The Cases of Susan Dare (short stories, Doubleday, 1934); Mignon G. Eberhart Omnibus (includes The Patient in Room 18, While the Patient Slept, and Murder by an Aristocrat, Grosset, 1936); Mignon G. Eberhart's Mystery Book (includes Speak No Evil and With This Ring, World Publishing, 1945); Five of My Best: Deadly Is the Diamond, Bermuda Grapevine, Murder Goes to Market, Strangers in Flight, Express to Danger (Hammond, London, 1949); Deadly Is the Diamond and Three Other Novelettes of Murder (includes Deadly Is the Diamond, Bermuda Grapevine, The Crimson Paw, and Murder in Waltz Time, Random House, 1958); The Crimson Paw (Hammond, 1959).
(with Fred Ballard) 320 College Avenue (French, New York, 1938); (with Robert Wallsten) Eight O'Clock Tuesday (first produced in New York City, 1941, French, 1941); also author of The Murder of Dr. Harrigan (story for film of the same title), 1936.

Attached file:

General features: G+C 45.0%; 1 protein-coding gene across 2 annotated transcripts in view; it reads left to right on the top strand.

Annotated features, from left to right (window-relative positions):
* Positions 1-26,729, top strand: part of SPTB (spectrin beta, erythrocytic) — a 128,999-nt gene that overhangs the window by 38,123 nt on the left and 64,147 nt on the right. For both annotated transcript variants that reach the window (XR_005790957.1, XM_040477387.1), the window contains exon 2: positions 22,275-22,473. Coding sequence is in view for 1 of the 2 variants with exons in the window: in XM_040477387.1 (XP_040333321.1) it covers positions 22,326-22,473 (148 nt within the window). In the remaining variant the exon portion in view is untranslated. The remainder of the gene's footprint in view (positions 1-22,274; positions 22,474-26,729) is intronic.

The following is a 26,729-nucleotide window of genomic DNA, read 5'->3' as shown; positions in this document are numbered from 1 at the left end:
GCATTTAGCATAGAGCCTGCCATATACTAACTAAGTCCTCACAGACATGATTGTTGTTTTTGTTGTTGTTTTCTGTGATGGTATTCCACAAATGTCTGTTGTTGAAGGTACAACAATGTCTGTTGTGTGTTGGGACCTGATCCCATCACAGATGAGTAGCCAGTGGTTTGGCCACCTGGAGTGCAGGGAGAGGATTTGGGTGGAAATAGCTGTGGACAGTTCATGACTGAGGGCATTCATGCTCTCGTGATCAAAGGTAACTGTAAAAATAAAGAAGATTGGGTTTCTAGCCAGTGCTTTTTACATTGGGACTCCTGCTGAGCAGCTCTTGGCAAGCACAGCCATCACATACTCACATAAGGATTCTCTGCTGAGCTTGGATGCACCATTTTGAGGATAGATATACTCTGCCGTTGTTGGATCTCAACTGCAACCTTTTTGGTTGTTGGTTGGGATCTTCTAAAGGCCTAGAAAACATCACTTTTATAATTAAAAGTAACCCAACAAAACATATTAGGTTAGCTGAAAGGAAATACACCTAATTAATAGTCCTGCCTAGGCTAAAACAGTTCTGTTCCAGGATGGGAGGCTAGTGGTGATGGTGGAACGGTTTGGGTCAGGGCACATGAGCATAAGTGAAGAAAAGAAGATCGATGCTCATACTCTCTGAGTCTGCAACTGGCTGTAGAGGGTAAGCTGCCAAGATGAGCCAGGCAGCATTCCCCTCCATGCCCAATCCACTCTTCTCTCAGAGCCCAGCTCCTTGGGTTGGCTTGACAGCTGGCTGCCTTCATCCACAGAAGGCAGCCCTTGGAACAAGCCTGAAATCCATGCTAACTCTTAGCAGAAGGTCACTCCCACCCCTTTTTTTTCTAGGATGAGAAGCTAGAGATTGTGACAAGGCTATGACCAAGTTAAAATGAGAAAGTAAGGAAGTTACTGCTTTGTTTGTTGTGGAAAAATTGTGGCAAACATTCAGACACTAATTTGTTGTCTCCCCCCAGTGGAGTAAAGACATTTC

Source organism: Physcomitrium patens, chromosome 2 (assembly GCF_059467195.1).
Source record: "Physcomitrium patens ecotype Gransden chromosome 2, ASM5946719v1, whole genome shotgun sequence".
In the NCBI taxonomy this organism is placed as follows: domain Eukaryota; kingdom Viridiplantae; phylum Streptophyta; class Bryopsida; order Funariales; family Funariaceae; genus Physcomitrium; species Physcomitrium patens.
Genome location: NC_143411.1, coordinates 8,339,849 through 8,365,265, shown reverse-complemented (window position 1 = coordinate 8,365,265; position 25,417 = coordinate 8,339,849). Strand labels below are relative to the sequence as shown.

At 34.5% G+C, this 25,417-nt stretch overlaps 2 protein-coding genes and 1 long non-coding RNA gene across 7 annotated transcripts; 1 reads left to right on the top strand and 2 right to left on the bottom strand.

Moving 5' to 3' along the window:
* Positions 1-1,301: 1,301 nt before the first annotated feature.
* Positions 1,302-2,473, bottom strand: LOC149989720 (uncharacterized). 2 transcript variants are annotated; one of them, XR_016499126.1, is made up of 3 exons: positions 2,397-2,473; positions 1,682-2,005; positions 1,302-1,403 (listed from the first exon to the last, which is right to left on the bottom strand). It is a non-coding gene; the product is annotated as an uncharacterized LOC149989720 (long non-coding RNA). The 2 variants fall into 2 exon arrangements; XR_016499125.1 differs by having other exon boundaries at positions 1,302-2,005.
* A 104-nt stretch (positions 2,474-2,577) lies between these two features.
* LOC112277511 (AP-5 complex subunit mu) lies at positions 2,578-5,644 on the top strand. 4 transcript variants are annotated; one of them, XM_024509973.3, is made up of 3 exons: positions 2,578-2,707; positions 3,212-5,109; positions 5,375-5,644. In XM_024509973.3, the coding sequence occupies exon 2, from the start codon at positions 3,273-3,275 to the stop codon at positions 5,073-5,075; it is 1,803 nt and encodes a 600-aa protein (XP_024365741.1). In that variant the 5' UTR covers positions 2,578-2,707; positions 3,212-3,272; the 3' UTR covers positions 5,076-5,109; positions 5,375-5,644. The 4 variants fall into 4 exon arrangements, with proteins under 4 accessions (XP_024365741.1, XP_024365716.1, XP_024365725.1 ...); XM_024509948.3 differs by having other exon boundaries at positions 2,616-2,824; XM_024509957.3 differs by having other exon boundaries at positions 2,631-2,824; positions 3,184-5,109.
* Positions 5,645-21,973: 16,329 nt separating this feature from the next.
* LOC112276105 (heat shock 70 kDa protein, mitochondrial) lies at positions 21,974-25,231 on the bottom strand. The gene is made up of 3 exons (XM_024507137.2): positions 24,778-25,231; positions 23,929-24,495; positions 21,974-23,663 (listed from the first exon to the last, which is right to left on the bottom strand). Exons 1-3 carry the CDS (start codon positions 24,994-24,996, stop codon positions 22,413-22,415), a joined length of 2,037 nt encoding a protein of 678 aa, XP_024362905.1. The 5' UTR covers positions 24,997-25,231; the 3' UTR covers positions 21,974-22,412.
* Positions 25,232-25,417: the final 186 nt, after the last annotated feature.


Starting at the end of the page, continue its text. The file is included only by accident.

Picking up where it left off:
Mignon G. Eberhart wrote her first mystery novel in 1929 and her last, 59 books later, in 1988. During more than half a century, Eberhart earned a place for herself as one of the most popular writers in the mystery genre. Her heroines, such as Sarah Keate and Susan Dare, were arresting and courageous. Appearing in 1929 in The Patient in Room 18, before even Miss Marple, Keate was one of the mystery genre's first female sleuths. Because of her plucky heroines, Eberhart was often seen as following in the footsteps of Mary Roberts Rinehart , but she soon became known in her own right as a writer whose best work often combined a gothic atmosphere, a budding romance, and a "whodunit" mystery. She is considered to have influenced writers such as the best-selling Mary Higgins Clark . Eberhart's novels were also well received at the time of their publication, drawing high praise from both the reading public and reviewers. Often dubbed "America's Agatha Christie ," Eberhart was once described by Gertrude Stein as "one of the best mystifiers in America," and she counted President Harry S. Truman among her fans. In the 1990s, six of her earliest novels were republished by the University of Nebraska Press.